Growing up in rural Alabama, the buckle of the bible-belt, I became very acquainted with fundamental Christianity and revealed religionists. Luckily, my parents always taught my brother and I to be open-minded in matters of faith and religion. As a family unit we attended church on fewer than a half-dozen occasions. I remember as a small boy that local pastors would sometimes visit our home attempting to lure us into church. It was the usual approach; “Jesus is coming soon, and we are living in the end-times so we must be prepared.” In particular, there was one charismatic preacher who would always witness, and until my parents saw the negative impact it had on us kids, they would simply invite him into our home out of southern respect and mannerism. This preacher always had a Bible, and invariably, he would read from it, prophesying that the end times were upon us. Of course being only small children at the time, this would terrify us kids. I always thought that these people were strange, but as a youth I didn’t question it much. It was these experiences that actually deterred me from Christianity, and was the impetus guiding me into atheism in early adulthood. All of these Bible prophesies that never seemed to materialize made me a skeptic of the bible and revealed religions.
Through God given reason, I later concluded that there had to be a God; a grand designer, or a higher power simply because nature and life were too complex to be of accidental origin, and could not have evolved from dead matter. I joined a Catholic church, but this relationship was of short duration, simply because it didn’t make sense. I departed the Catholic church and visited other churches. However, the end result was still the same: I always felt like a hypocrite; not a moral hypocrite, but an intellectual hypocrite. I felt stupid standing there trying to conform to societal pressures, and pretending to believe and accept something that made absolutely no sense to me. For many years I simply trusted that there was a God, but I was not affiliated with organized religion. I stopped reading the Bible because every time I did it only created confusion and frustration, and every bit of my logical synapses told me that at best, the Bible was only a book of fables written during the antiquity by highly superstitious men with active imaginations.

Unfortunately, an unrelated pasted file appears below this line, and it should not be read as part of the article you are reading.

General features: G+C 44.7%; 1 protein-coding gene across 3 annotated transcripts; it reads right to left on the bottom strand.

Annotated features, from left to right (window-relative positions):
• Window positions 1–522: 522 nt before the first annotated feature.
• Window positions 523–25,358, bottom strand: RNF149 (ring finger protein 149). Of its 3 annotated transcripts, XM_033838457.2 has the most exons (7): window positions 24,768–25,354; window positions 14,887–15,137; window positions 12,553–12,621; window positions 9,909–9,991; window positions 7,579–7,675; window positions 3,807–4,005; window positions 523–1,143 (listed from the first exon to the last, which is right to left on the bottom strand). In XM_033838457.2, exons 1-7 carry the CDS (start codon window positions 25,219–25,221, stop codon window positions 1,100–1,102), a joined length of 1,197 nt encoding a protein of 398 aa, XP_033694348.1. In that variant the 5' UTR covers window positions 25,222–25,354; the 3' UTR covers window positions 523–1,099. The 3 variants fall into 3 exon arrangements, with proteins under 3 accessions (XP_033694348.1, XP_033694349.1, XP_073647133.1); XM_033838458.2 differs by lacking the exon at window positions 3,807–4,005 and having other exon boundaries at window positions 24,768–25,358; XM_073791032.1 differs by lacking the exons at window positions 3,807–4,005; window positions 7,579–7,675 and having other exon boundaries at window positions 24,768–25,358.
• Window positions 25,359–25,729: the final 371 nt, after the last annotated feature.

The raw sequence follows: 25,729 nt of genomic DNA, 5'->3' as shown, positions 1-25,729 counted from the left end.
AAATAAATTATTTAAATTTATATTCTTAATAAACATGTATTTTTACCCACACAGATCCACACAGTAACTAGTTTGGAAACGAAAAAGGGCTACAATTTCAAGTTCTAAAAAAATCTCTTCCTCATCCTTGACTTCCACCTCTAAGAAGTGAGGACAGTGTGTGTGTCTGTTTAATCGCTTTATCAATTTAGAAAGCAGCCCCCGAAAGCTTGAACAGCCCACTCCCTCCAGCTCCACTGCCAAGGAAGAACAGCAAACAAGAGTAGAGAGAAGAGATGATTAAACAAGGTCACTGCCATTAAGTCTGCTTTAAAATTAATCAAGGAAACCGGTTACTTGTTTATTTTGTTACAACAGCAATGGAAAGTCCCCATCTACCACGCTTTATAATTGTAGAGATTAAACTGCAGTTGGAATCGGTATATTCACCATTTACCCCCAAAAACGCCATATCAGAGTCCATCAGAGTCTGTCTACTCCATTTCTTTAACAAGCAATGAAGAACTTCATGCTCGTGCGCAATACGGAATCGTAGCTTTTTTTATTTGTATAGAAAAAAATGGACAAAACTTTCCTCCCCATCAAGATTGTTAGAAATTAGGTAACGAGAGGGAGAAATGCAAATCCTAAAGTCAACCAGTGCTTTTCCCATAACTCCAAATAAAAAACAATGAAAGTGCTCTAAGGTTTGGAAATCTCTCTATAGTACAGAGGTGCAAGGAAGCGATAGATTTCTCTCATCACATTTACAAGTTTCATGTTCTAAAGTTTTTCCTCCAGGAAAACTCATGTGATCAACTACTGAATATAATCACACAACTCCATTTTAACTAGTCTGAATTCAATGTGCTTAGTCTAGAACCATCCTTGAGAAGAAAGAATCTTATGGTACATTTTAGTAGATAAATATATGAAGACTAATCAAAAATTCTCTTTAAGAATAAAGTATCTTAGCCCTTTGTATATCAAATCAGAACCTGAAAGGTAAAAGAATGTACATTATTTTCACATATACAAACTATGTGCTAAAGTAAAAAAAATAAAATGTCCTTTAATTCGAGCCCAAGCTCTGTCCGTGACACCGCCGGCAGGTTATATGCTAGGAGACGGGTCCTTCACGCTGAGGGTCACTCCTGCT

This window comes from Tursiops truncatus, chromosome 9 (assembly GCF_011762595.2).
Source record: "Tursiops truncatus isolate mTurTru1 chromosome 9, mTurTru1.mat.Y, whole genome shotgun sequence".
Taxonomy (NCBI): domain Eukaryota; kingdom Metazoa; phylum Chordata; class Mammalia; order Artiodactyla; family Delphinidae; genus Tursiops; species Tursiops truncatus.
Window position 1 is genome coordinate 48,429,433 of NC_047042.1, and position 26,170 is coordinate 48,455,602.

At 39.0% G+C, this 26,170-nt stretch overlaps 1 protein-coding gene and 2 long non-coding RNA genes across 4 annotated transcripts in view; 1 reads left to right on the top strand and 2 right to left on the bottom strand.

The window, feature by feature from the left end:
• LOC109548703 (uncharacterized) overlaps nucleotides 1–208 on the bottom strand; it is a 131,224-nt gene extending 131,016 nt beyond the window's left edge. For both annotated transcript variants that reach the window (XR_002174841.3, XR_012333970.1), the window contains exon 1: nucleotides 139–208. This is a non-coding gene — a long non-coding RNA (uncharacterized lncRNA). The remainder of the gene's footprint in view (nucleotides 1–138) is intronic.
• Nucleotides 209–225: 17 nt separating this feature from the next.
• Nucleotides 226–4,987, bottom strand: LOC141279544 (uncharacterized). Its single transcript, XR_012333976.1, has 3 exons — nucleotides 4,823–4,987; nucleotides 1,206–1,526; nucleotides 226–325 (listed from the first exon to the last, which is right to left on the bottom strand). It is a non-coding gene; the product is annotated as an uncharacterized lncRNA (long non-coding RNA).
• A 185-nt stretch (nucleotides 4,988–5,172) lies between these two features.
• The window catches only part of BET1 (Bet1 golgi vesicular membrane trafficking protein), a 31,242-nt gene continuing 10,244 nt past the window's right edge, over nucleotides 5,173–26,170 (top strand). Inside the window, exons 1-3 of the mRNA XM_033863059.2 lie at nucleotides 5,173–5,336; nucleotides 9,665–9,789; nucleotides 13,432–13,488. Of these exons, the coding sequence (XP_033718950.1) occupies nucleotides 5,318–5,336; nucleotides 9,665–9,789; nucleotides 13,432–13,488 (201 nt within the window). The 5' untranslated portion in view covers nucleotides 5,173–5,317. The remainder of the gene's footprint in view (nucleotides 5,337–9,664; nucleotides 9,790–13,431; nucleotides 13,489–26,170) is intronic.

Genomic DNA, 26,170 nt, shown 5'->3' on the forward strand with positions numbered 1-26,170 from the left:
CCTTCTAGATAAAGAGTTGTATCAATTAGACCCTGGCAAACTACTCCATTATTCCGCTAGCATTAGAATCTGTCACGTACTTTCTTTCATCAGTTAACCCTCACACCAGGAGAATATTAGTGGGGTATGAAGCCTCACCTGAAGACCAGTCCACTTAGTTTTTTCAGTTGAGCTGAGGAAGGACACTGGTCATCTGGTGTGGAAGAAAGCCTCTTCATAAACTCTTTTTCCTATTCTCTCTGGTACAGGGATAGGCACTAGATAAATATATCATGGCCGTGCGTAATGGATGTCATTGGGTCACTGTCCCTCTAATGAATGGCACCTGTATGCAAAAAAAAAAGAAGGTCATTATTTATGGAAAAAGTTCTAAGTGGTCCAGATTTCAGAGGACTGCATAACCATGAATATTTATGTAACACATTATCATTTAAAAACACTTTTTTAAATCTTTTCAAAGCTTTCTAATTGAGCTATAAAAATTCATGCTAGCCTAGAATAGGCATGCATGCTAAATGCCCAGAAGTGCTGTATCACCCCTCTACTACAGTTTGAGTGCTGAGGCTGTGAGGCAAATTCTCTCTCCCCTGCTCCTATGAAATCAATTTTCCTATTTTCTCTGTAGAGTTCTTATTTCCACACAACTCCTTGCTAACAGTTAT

In college, I had taken a western literature course and remembered a term “Deism,” which was associated with the Enlightenment Period. During one class, it was briefly mentioned by the professor, something of Deistic philosophy, which I found interesting, but I didn‘t probe any further. A few months ago I came across the term Deism again, and this jogged my memory from back in college days, so I was intrigued to do a Nexus search. I happened upon the World Union of Deists website. Here, I found all of my questions were answered, and everything made perfect sense. My confirmation of God through nature and reason that had been existing within me for years finally made sense and had meaning. I realized that the Deistic beliefs coincided with what I had believed for many years. Becoming a Deist was one of the greatest defining moments of my life, and I was quite ecstatic to learn that many other people shared the same beliefs. I have peace and happiness, and I no longer live my life in fear, fighting an intellectual war within myself. Peace and confusion cannot coexist, just as love and fear cannot coexist. I’m happy to be free of the bonds of atheism, revealed religions, and the superstitious ignorance, fear, and hate perpetuated by the Bible.